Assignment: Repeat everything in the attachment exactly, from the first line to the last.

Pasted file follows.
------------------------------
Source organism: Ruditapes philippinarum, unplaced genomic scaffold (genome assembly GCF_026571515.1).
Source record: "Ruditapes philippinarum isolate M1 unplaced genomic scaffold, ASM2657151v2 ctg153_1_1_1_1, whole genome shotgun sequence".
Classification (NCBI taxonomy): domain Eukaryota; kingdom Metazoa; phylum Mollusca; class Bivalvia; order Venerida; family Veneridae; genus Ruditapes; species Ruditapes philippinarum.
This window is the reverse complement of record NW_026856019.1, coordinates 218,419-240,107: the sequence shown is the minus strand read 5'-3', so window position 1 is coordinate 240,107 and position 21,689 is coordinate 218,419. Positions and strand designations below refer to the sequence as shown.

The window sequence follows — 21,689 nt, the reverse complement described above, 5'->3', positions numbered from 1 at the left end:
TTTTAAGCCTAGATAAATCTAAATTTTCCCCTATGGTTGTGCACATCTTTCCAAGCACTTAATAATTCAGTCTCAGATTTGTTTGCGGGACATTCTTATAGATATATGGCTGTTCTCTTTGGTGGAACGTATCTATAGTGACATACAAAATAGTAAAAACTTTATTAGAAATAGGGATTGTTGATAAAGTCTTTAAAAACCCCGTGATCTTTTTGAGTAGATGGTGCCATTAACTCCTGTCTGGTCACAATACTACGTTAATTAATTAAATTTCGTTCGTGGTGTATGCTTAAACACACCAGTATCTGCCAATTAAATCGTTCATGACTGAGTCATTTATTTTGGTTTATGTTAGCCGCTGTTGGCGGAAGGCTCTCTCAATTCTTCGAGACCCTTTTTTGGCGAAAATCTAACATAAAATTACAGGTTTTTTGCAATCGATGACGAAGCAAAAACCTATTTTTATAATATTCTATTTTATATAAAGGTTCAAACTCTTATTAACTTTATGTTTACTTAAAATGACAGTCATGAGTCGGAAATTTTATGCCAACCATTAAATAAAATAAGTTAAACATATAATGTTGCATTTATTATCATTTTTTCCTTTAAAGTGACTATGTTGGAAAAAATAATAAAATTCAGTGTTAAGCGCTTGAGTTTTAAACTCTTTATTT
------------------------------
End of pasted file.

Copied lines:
Source organism: Ruditapes philippinarum, unplaced genomic scaffold (genome assembly GCF_026571515.1).
Source record: "Ruditapes philippinarum isolate M1 unplaced genomic scaffold, ASM2657151v2 ctg153_1_1_1_1, whole genome shotgun sequence".
Classification (NCBI taxonomy): domain Eukaryota; kingdom Metazoa; phylum Mollusca; class Bivalvia; order Venerida; family Veneridae; genus Ruditapes; species Ruditapes philippinarum.
This window is the reverse complement of record NW_026856019.1, coordinates 218,419-240,107: the sequence shown is the minus strand read 5'-3', so window position 1 is coordinate 240,107 and position 21,689 is coordinate 218,419. Positions and strand designations below refer to the sequence as shown.

The window sequence follows — 21,689 nt, the reverse complement described above, 5'->3', positions numbered from 1 at the left end:
TTTTAAGCCTAGATAAATCTAAATTTTCCCCTATGGTTGTGCACATCTTTCCAAGCACTTAATAATTCAGTCTCAGATTTGTTTGCGGGACATTCTTATAGATATATGGCTGTTCTCTTTGGTGGAACGTATCTATAGTGACATACAAAATAGTAAAAACTTTATTAGAAATAGGGATTGTTGATAAAGTCTTTAAAAACCCCGTGATCTTTTTGAGTAGATGGTGCCATTAACTCCTGTCTGGTCACAATACTACGTTAATTAATTAAATTTCGTTCGTGGTGTATGCTTAAACACACCAGTATCTGCCAATTAAATCGTTCATGACTGAGTCATTTATTTTGGTTTATGTTAGCCGCTGTTGGCGGAAGGCTCTCTCAATTCTTCGAGACCCTTTTTTGGCGAAAATCTAACATAAAATTACAGGTTTTTTGCAATCGATGACGAAGCAAAAACCTATTTTTATAATATTCTATTTTATATAAAGGTTCAAACTCTTATTAACTTTATGTTTACTTAAAATGACAGTCATGAGTCGGAAATTTTATGCCAACCATTAAATAAAATAAGTTAAACATATAATGTTGCATTTATTATCATTTTTTCCTTTAAAGTGACTATGTTGGAAAAAATAATAAAATTCAGTGTTAAGCGCTTGAGTTTTAAACTCTTTATTT